This is one of many local bakeries. The smell of fresh bread fills the whole street and there are always queues. Builders come from the site over the road. They make deliveries and have a bike with a plastic box tied behind the saddle. Tuesday, 4.00pm
Mawaqif and delivery bike. Tuesday 3.30pm
Noorghazi building site. Tuesday 12.30pm
Winning is everything. Safran Street. Sunday 4.30pm
Bird cages, Hamdan Bin Mohammed street. Friday 2.30pm
Tourist Club Tourist Club sits on the north-eastern corner of the island. It was first developed for recreation in the early 1970’s with a club, a beach and marina, bowling and a swimming pool. It was where everyone came to relax. This neighbourhood is now named ‘Al Zahiyah’, which means ‘colourful’ in Arabic but the old Tourist Club name is still used by those who live and work here. This area is destined to become the heart of the Capital Business District and is undergoing a complete transformation. It’s a long term project, but construction is fast and so every visit confuses with new road layouts and crossings. Serene in the centre sits Le Meridien Hotel, visited by Queen Elizabeth in 1975, a landmark so respected that it has completely escaped the building work.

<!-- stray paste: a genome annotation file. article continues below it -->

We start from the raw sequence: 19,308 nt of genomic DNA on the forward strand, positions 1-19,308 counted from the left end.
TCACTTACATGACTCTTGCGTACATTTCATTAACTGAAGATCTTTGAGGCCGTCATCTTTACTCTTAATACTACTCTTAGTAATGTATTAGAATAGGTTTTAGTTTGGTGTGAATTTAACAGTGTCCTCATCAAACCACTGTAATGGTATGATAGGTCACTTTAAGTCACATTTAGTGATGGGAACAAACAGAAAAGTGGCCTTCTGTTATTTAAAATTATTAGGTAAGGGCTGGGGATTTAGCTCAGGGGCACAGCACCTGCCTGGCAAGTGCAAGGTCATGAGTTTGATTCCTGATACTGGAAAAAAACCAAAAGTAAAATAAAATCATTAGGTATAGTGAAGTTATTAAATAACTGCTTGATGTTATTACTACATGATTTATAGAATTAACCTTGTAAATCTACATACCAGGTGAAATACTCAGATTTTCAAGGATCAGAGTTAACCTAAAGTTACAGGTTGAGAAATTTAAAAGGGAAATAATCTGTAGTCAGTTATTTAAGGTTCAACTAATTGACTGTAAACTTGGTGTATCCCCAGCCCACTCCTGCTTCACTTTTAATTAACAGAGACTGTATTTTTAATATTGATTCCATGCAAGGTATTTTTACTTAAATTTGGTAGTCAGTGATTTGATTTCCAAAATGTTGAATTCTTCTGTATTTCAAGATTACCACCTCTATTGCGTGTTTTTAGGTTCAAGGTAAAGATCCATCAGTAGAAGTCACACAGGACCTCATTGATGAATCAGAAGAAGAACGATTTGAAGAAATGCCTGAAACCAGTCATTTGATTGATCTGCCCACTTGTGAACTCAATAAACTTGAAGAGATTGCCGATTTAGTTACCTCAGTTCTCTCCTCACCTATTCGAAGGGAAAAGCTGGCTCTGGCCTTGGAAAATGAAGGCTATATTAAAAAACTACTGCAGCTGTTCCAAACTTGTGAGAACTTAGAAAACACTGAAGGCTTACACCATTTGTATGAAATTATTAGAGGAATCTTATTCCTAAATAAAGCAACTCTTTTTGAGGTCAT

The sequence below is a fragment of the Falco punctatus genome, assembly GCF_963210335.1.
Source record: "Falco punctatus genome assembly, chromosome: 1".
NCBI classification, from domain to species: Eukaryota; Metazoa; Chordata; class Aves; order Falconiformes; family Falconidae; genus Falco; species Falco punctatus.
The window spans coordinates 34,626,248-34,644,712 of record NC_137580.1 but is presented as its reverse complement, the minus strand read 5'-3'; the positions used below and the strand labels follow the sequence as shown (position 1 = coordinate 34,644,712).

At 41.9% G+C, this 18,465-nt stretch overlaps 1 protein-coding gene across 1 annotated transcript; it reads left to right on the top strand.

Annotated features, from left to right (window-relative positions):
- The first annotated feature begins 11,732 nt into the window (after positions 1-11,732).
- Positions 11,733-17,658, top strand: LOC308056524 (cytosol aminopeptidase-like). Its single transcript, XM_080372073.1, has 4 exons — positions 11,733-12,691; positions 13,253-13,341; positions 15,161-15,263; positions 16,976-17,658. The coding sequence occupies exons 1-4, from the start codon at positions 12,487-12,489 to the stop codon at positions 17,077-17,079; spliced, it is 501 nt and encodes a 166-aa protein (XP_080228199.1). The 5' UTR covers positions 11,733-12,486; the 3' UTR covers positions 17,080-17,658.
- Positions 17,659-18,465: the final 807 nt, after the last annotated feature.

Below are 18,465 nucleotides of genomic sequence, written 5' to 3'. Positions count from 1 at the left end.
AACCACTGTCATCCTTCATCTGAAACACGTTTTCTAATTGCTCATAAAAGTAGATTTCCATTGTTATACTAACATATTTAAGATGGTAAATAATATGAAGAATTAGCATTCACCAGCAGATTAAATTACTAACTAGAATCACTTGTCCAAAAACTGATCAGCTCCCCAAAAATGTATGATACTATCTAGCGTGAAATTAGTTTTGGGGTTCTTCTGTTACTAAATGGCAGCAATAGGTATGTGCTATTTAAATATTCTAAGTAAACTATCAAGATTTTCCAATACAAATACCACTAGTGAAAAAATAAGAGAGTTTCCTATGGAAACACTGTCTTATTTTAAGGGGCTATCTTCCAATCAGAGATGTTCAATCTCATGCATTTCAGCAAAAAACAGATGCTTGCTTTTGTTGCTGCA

Tourist club redevelopment. Tuesday 3.00pm
Communications palm tree. Wednesday 5.00pm
â€œYou know this hotel? Queen Elizabeth opened it. You know Queen Elizabeth the two? She is my Aunty you know.â€?
The kindness of strangers. An enthusiastic local man ushers me over to a better drawing spot. He calls to the building workers, and, in Arabic, organises them to build me a ladder to jump the wall. Then, to improve my view, a concrete slab throne is assembled and I have a perfect view of the entire site. It turns out that he is a high ranking and important government man. Perhaps he does know the Queen.